Ridgetop - our place and how we muddle along

Ridgetop

Herd Master
Joined
Mar 13, 2015
Messages
6,886
Reaction score
23,635
Points
693
Location
Shadow Hills, CA
Once part of the pasture is eaten down to the minimum height, you move them on to another pasture. Then you have to mow the taller portion of the pasture down to allow the grass to come up again all the same height. That is where the electric netting fence comes into its own. You fence off the eaten portion and confine them in the taller but less appetizing portion to "encourage" the sheep to eat that down to the proper height before moving the flock to the next pasture in the rotation.
 

Margali

Herd Master
Joined
Apr 23, 2011
Messages
1,808
Reaction score
7,667
Points
438
Location
Fort Worth, TX area
It looks good! I would fence around the big pond with fence extending into water in some areas for access. I would do water access with a cattle panel so easy to replace when rusts. Right now a sufficiently motived sheep could cross between pastures by getting feet wet. Good way to get Opps babies...
 

farmerjan

Herd Master
Joined
Aug 16, 2016
Messages
10,547
Reaction score
40,460
Points
748
Location
Shenandoah Valley Virginia
Glad we are not dealing with someone like him. Guy here came, looked at what DS was wanting to do... then did up a plan and came back and presented it to DS and they made some changes, and it was approved... the fence along the lane counted ... we had to fence a specific # of feet off of the little creek... that was the biggest thing and that CAN NOT be used as water access... we have pipes and dirt over top to allow access from one pasture to another and are not supposed to allow the animals into the "crep" area... there are already water troughs in all the fields that doug had put in years ago to meet some fencing program back then... we are adding some fences and replacing some that are 12 in stays and the cows have made holes big enough for the calves to walk through...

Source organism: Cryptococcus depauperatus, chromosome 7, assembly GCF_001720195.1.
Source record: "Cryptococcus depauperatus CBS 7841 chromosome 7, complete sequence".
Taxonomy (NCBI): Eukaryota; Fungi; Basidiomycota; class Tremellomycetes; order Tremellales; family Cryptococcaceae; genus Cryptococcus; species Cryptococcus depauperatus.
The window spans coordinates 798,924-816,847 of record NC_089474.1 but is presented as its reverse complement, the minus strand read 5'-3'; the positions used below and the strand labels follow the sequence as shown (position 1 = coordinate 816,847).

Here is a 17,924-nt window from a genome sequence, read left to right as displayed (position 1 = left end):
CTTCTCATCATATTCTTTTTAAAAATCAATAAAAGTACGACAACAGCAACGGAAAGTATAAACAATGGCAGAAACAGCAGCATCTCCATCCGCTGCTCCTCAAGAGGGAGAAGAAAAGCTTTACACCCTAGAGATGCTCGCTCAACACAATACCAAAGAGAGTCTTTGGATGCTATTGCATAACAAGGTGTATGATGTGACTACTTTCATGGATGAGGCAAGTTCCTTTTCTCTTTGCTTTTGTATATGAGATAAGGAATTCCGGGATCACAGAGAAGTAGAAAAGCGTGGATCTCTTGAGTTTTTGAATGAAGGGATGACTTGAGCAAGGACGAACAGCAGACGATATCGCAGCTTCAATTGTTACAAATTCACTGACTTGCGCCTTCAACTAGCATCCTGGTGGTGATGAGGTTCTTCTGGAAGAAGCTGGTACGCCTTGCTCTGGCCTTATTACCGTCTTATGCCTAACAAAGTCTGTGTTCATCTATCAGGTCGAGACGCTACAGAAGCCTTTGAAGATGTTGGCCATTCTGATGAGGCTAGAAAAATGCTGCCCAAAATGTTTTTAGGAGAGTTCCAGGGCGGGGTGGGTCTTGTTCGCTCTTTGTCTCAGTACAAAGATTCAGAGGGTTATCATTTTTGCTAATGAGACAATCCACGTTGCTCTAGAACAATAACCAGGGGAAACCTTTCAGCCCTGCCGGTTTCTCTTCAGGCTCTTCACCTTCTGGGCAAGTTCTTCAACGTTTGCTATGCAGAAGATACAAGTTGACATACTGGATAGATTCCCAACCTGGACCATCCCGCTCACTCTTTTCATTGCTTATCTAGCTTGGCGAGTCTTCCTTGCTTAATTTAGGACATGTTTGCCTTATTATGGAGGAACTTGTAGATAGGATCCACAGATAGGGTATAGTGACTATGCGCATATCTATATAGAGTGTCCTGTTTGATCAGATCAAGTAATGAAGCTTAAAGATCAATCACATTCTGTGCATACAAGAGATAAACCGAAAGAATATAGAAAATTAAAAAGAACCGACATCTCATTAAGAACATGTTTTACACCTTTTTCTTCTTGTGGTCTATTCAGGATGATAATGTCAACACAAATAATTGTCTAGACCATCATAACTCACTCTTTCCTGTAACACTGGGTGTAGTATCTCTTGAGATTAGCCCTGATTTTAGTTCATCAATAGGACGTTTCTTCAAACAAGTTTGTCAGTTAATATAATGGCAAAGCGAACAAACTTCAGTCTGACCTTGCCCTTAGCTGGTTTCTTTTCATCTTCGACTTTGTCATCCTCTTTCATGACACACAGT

No minimum height, no maximum number of animals... can be used for feedlot animals if certain conditions are met... ours is more stringent on fencing OUT of waterways... to get more rotational grazing... not contaminating the water.... but most all water here is part of a creek/river/stream.... not sure how they do ponds that have no inlets and outlets... probably different there for that.

Are they allowing for a sacrifice lot if there are drought conditions? You get droughts in Texas way more often than here. He//, you deal with dry conditions in CA all the time... That is something that is a major thing up here... they WANT you to specify a sacrifice lot so you will not overgraze; or damage pastures in wet cold crappy winter weather either.... The lane way can be designated as the ewe and new lamb pasture or as the sacrifice area.....
 

Ridgetop

Herd Master
Joined
Mar 13, 2015
Messages
6,886
Reaction score
23,635
Points
693
Location
Shadow Hills, CA
Working on the fencing situation with DS1. More on that later.

DGS5, 2-year-old Robert, is in hospital for second night. Woke up from nap on Tuesday with 104-degree fever, then became "non-responsive". DDIL called 911 and he went to hospital. IV and meds to bring down fever, but fever kept spiking. I told DS2 and DDIL to demand a strep culture asap. Doctor said he had a reaction to a cold that came on very fast. No culture for strep because throat did not look red. :somad Child is fine, goes down for nap, wakes up with high temp and no culture? High fever 103-104 usually is strep! Just do a culture! Kept telling them to demand strep culture. Finally got text this afternoon - hospital did culture and it was positive for strep. Of course! Now they want to do EKG on toddler to check heart action because he was "non-responsive". 104-degree fever makes everyone "non-responsive"! At least he is on antibiotics now and seems to be on the mend. They are keeping him in hospital overnight again for EKG results.